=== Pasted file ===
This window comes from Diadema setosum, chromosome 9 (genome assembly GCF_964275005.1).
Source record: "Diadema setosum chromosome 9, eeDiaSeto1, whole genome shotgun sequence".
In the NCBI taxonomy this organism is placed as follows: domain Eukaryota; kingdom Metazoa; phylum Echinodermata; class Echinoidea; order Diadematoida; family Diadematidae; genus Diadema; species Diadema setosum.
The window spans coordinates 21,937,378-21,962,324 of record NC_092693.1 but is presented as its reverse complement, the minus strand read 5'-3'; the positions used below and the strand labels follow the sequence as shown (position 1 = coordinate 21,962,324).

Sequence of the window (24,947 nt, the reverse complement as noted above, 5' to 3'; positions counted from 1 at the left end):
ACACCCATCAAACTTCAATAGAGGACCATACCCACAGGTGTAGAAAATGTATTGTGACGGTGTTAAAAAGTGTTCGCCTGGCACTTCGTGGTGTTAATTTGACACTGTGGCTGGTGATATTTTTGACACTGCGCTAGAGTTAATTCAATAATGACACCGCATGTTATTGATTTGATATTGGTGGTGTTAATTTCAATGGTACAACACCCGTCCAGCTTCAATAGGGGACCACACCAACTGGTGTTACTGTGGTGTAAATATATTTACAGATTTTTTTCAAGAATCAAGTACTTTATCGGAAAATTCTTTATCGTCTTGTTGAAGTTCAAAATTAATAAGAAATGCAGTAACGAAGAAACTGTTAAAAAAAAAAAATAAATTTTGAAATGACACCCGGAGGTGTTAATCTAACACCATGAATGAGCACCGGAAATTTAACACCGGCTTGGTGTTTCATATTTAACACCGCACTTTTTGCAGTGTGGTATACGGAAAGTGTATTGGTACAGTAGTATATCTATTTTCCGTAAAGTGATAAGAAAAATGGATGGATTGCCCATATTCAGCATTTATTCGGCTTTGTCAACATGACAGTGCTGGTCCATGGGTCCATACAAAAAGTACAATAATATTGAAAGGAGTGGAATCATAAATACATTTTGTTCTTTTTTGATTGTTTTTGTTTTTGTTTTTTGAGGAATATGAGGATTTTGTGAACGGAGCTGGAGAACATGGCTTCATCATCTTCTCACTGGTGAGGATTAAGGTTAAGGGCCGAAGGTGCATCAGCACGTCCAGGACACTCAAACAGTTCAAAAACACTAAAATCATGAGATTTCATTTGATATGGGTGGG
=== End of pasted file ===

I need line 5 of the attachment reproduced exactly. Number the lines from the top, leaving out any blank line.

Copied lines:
Sequence of the window (24,947 nt, the reverse complement as noted above, 5' to 3'; positions counted from 1 at the left end):